Our current world is dependent on complex interconnected systems. Few of us sustain ourselves from the food we produce. Our huge cities require massive amounts of food to be transported to them daily. Could our society collapse? It is hard to know how close we came in the financial meltdown of 2008. Money and its movement and faith in currency was at grave risk just 12 years ago.

While interesting I was not caught up in the story. The plot plodded for almost 200 pages with hints and minor exposures of the past. Finally, a small band form to dig for the truth of the Apocalypse and the science by which people could fly and communicate by devices bearing the symbol of a “bitten apple” (interpreted to mean a bite of the forbidden fruit in Genesis). Interpreting a fictional distant past more advanced in technology is little easier than the efforts of contemporary real life archeologists deciphering the artifacts and writings of long ago civilizations.

Harris is often great, sometimes nearly great, occasionally far from great. My judgment of The Second Sleep is far from great. The premise is fascinating but not the plot.
Harris, Robert - (2002) - Archangel; (2004) – Pompeii; (2008) - Imperium; (2012) - "H" is for Robert Harris; (2014) - An Officer and a Spy; (2016) - Conclave and The Conclaves of Malachi Martin, Walter Murphy and Robert Harris;


  1. It is a fascinating premise, Bill, isn't it? I give authors credit who create post-apocalyptic worlds like that, since they have to create something really new and different. That's not easy. That said, though, if the story didn't really draw you in, it didn't.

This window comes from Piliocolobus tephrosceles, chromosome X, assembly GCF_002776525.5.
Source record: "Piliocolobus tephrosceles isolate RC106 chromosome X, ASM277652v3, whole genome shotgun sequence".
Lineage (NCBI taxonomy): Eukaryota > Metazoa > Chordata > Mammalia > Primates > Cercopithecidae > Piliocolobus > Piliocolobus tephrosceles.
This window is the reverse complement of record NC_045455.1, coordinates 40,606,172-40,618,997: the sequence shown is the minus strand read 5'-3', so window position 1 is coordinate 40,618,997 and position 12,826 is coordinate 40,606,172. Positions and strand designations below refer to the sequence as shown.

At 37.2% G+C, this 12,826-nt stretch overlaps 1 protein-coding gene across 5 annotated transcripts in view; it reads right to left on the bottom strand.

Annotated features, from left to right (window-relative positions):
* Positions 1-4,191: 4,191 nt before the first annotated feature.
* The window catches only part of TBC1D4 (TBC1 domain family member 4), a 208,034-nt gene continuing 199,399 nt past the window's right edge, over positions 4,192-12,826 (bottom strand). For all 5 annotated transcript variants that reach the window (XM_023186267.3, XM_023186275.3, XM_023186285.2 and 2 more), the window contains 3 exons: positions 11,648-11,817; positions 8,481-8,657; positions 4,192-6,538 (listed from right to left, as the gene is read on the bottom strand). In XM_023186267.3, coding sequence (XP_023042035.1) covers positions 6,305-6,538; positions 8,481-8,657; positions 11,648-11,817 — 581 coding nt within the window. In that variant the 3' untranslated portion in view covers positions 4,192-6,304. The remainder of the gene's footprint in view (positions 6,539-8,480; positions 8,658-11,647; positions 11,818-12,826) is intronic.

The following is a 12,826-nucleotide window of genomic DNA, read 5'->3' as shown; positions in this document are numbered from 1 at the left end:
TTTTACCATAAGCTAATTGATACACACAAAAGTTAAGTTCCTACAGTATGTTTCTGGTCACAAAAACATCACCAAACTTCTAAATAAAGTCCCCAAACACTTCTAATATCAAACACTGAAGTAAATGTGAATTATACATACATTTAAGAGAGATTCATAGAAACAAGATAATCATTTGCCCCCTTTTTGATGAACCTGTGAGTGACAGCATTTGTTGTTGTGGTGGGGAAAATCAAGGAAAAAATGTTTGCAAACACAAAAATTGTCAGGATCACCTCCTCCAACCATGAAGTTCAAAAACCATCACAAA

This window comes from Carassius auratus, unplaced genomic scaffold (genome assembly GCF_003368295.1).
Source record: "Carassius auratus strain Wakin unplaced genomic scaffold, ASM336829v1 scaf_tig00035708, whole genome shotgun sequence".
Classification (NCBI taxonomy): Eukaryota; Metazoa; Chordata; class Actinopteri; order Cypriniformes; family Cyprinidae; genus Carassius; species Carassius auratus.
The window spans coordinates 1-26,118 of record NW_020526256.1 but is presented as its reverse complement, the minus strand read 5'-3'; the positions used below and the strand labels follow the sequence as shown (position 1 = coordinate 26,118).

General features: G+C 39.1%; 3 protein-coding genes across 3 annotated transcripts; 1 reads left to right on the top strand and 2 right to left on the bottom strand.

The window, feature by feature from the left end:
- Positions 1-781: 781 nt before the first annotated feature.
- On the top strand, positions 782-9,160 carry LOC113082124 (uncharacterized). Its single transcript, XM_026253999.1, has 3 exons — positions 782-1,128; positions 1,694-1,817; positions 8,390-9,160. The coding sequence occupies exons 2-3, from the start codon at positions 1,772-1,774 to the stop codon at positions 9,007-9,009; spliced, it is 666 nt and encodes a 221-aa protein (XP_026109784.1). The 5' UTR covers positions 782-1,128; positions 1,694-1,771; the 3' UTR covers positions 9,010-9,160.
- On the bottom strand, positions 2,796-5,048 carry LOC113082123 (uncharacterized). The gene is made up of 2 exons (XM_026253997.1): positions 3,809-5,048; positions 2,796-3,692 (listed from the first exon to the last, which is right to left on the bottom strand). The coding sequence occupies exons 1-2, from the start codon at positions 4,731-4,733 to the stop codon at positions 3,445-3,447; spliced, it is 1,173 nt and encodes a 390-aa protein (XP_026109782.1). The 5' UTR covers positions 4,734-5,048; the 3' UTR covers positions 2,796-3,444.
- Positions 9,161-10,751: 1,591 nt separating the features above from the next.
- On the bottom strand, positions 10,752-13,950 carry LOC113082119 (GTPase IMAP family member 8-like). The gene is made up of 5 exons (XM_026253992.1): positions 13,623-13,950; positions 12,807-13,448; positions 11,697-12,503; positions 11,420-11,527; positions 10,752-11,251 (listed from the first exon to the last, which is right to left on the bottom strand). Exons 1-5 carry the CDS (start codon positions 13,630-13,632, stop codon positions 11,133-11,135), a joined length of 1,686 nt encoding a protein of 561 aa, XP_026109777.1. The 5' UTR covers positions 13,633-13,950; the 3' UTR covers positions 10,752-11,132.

1. Margot: Thanks for the comment. It was an interesting world. I wish the story in it had been better.

  2. You sum up my feelings about this book Bill. Harris is never less than worth reading - but sometimes he carries me away and I am left shaken and stirred by a book, or have to stay up late to finish it. But not this one - I just didn't connect with it. I did read it all though.

    1. Moira: Thanks for the comment. We will hope his next book is better. I think he benefits when the ending is figured out for him. In the Dreyfus book he did not have to imagine an ending.

  3. Bill, thank you for this review. Oddly, I was not aware of "The Second Sleep" even though I read about Robert Harris and his books soon after reading FATHERLAND, which I read in just a couple of sittings. I enjoyed the book as well as his engaging writing style. That one book prompted me to buy "Conclave" and "Munich", both of which I'm yet to read; though, I read your review of "Conclave" with interest. Robert Harris and Dan Brown have piqued my interest in historical fiction, more so since I also enjoy reading history.

    1. Prashant: Thanks for the comment. I have read books by Harris in different historical eras. He does well in delving into history. I just wish he were more consistent in excellence. I have not read "Munich". I would be interested in your thoughts on both books.